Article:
notes - NPB12 Lecture 12 direction of motion color Depth...

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Unformatted text preview: NPB12 Lecture 12 direction of motion color Depth Perception retinal disparity When you look directly at something, the object falls on the corresponding points on the retina. All other objects that are not at the same distance from the eye fall on correspondingly different points on the retina, a condition known as retinal disparity Monocluar Cues: Size: bigger is closer If something that you know is bigger than something else, but it appears smaller, then it is probably behind it. That is how a dog can appear larger than a car, for example. Occlusion borders: Things occlude what is behind them A second cue is occlusion borders. If you see that one object completely blocks parts of another object, then the blocking object is in front of the occluded object. Motion Parallax + + In a stationary scene, objects that are not in the plane of focus will be projected onto different parts of the retina. When you move your head to the right, objects that are closer and on the left will move to the left, but objects that are farther will move to the right. So things close move in one direction and things far move in the opposite direction Aperature Problem: bars must move orthoganol to their orientation V1 V2 V3 MT V4 MST Temporal Lobe Parietal Lobe MT selectively responds to direction of motion and velocity of motion + + MST responds to optic flow stimuli Parietal Lobe: Parietal reach region Parietal lobe strokes in humans: V1 V2 V3 MT V4 MST Temporal Lobe Parietal Lobe V2 receptive fields: similar to V1 V4: colors and shapes + + IT cortex responds to faces fusiform face area Parietal + MST + MT + V1 + V2 + IT + V4 + Delay match to sample Loss of spatial awareness Delay match to non-sample Loss of object awareness Plasticity in the visual cortex left eye right eye 6 5 primary visual cortex 4 + 1 23 7 6 1 8 receptive fields 4 2 3 7 8 5 Plasticity in the visual cortex A number of lesion studies have indicated that these two major anatomical pathways are actually processing two different types of visual information: what a particular object is, and where that object is (or is moving toward). This has been done using a procedure called ablation-behavior experiments left eye right eye 6 5 5 3 primary visual cortex 4 + 1 1 23 2 receptive fields 7 6 7 8 8 1 4 2 3 7 8 5 how do you get these things back together? FEATURE BINDING Eye Movements Two types Saccades Saccades are when you rapidly move your eyes from one location to another. This is like going to the start of the next line while you are reading. Smooth pursuit is when you look at something that is moving, like a flying bird. Smooth Pursuit Saccades: F or the saccade system, there is a structure that receives inputs from both the retina and V1 called the superior colliculus. There are actually two superior colliculi, one on the left and one on the right, and each one controls saccades for the contralateral side of the world. The superior colliculus has several layers of neurons, and each layer has a slightly different function Superior colliculus and visual cortex the colliculus is layered, with the top layer having visual receptive fields, and if you stimulate directly underneath them, you make a saccade to that same spot If you then turn your recording electrode into a stimulating electrode, and move it downward to the second layer of neurons, you find that the eyes will move toward the spot of light in the receptive field of the neurons directly above it. This "motor map" is in register with the visual map, so in essence the cells of the first layer are responsive to the location in space of a particular object, and the cells directly underneath will move the eyes to that spot. Smooth Pursuit Visual cortex area MT Cerebellum (saccade system) the smooth pursuit movement starts before the saccade Smooth pursuit eye movements use a different approach, and they can be thought of as a combination of both the saccadic system and a different, pursuit system. Take for example looking at a particular spot in the world, and suddenly you see a moving object out of the corner of your eye, and you think it might be important so you want to look at it. If you just made a saccade to the spot you first saw it, when your eyes got there the object would not be there anymore, unless it was moving really slowly.Somehow your brain is able to compute the direction and velocity of the motion, calculate how and where to move the eye, and execute the movement. left eye position right target time Lesions of MT prevent the system from calculating the velocity, so the eye movement is delayed left eye position right area of visual field affected by MT lesion target time Vestibulo-Ocular Reflex (VOR) A classic demonstration of the VOR is to look at your finger, and then move your head back and forth while still looking at your finger. As you move your head, your eyes move in an equal and opposite direction, keeping your eyes still in the world although your head is moving. This keeps the image of your finger stationary on your retina Balance: The vestibular apparatus. T he vestibular apparatus, as it is called, is located in the temporal bone in a complex that also houses the sensory endings for hearing. T he balance/hearing apparatus is contained within the temporal bone, right opposite the ear. It is composed of the cochlea (hearing) the semi-circular canals, the saccule an the utricle. In each of these structures there are a series of receptor cells called hair cells. They are called hair cells because they have small processes out of the top that look like hairs. They all have a longest one, called the kinocilium, and many shorter ones, called stereocilia. In all the hair cells, there is a membrane separating the cilia from the rest of the neuron, called the reticular lamina. This effectively makes a barrier dividing the outside of the neuron into two different compartments. The outside of the cell next to the hairs is called endolymph. This has actually a very high concentration of potassium (K +), much higher even than the inside of the cell. The other compartment has the same old ionic concentration that we have seen before. What is important is that ions cannot pass from the endolymph to the other compartment, they are absolutely distinct. equilibrium potential for K+ is +20 mV up here very high K+ concentration endolymph reticular lamina high K+ low K+ equilibrium potential for K+ is -85 mV down here What ions pass through the channel? Potassium and calcium. Since the K+ outside is so much higher than inside the cell, the equilibrium potential for K+ on this side of the reticular lamina is actually positive, so the K+ flows into the neuron. The Ca++ moves into the cell as well, also due to the positive equilibrium potential for K+ Ca++. This causes the membrane potential to depolarize, which then opened voltage-gated Ca+ + channels in the hair cell on the other side of the reticular lamina, which causes even further depolarization. This depolarization causes the hair cell to release neurotransmitter (glutamate) to the post-synaptic neuron, the spiral ganglion cell, which then will fire an action potential to the brain. This open voltage-gated Ca++ channels in this part of the membrane. Ca++ when these channels open, K+ flows into the cell to bring the membrane potential K+ up here to a more positive value. Ca++ this causes the synaptic vesicles to fuse with the membrane and release neurotransmitter The neurotransmitter causes ligand-gated Na+ channels to open in the spiral ganglion cells, which then fire action potentials to send the signal to the brain. The hair cell does not have action potentials. The spiral ganglion neurons are the first ones to have action potentials There are about 20 spiral ganglion cells for each hair cell. Nystagmus and the VOR 1) The vestibular system does ACCELERATION, not velocity 2) Rotating with you eyes closed is the same as being stationary to the vestibular and visual systems. 3) When you stop rotating, the vestibular system signals the change in velocity (it thinks you are rotating in the opposite direction). 4) The VOR then moves your eyes in the opposite direction to compensate. 5) The visual system sees that the world is moving across the retina, so you make a saccade back to straight ahead. 6) The visual system sees that the world is moving across the retina, so you make a saccade back to straight ahead. YOU DO IT UNTIL THE DECELERATION STOPS 7) repeat steps 4 – 6 until the deceleration stops. So the vestibular system is trying to drive a smooth pursuit movement, and the visual system recognizes that is wrong and drives a saccadic movement to get you back on target. This is called nystagmus, and is a key indicator that something is wrong with the vestibular system if you get it for no good reason. Nystagmus is also what you get as you look at a picket fence as you drive by. Your eyes will try to follow an individual picket, and once it gets too far over you will saccade back to the front and follow another picket. left smooth pursuit horizontal eye position right saccade time The visual system dominates the percept of the vestibular system IMAX theaters Ian Howard, York University ...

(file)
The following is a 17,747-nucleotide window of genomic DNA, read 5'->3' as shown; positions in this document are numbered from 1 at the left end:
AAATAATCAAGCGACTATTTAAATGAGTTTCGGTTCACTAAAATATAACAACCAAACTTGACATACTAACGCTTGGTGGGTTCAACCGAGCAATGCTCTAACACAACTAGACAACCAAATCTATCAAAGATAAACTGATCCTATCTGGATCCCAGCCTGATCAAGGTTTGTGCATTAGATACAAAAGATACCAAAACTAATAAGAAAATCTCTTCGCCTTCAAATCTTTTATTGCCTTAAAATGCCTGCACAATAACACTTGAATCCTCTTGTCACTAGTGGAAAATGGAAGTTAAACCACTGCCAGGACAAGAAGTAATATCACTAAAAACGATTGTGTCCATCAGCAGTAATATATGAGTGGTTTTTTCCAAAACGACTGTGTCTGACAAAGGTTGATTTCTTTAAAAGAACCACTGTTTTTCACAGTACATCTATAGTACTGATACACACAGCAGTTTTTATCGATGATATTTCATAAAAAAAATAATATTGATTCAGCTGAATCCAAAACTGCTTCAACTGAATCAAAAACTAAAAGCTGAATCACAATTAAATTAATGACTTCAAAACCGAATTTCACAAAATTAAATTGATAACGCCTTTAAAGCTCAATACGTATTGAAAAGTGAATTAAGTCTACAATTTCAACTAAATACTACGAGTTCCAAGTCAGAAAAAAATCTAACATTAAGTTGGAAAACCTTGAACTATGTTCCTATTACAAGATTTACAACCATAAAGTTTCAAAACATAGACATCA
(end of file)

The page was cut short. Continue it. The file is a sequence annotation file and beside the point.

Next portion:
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This note was uploaded on 12/01/2011 for the course NPB 72965 taught by Professor Recanzone during the Fall '11 term at UC Davis.